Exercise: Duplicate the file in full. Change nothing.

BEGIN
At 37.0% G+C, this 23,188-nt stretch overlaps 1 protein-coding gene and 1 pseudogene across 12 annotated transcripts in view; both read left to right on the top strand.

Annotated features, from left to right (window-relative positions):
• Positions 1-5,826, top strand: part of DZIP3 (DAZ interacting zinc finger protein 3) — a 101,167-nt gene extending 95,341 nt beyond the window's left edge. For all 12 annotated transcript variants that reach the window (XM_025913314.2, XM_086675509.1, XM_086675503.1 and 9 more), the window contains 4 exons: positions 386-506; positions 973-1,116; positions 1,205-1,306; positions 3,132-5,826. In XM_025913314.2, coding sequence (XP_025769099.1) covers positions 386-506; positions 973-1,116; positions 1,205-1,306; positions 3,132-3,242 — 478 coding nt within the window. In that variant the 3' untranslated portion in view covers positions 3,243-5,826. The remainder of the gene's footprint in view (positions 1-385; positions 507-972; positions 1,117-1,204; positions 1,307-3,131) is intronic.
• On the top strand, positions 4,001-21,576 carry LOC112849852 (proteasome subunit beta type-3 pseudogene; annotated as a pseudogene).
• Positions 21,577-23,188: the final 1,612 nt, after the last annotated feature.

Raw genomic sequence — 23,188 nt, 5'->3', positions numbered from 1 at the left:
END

At 37.0% G+C, this 23,188-nt stretch overlaps 1 protein-coding gene and 1 pseudogene across 12 annotated transcripts in view; both read left to right on the top strand.

Annotated features, from left to right (window-relative positions):
• Positions 1-5,826, top strand: part of DZIP3 (DAZ interacting zinc finger protein 3) — a 101,167-nt gene extending 95,341 nt beyond the window's left edge. For all 12 annotated transcript variants that reach the window (XM_025913314.2, XM_086675509.1, XM_086675503.1 and 9 more), the window contains 4 exons: positions 386-506; positions 973-1,116; positions 1,205-1,306; positions 3,132-5,826. In XM_025913314.2, coding sequence (XP_025769099.1) covers positions 386-506; positions 973-1,116; positions 1,205-1,306; positions 3,132-3,242 — 478 coding nt within the window. In that variant the 3' untranslated portion in view covers positions 3,243-5,826. The remainder of the gene's footprint in view (positions 1-385; positions 507-972; positions 1,117-1,204; positions 1,307-3,131) is intronic.
• On the top strand, positions 4,001-21,576 carry LOC112849852 (proteasome subunit beta type-3 pseudogene; annotated as a pseudogene).
• Positions 21,577-23,188: the final 1,612 nt, after the last annotated feature.

Raw genomic sequence — 23,188 nt, 5'->3', positions numbered from 1 at the left: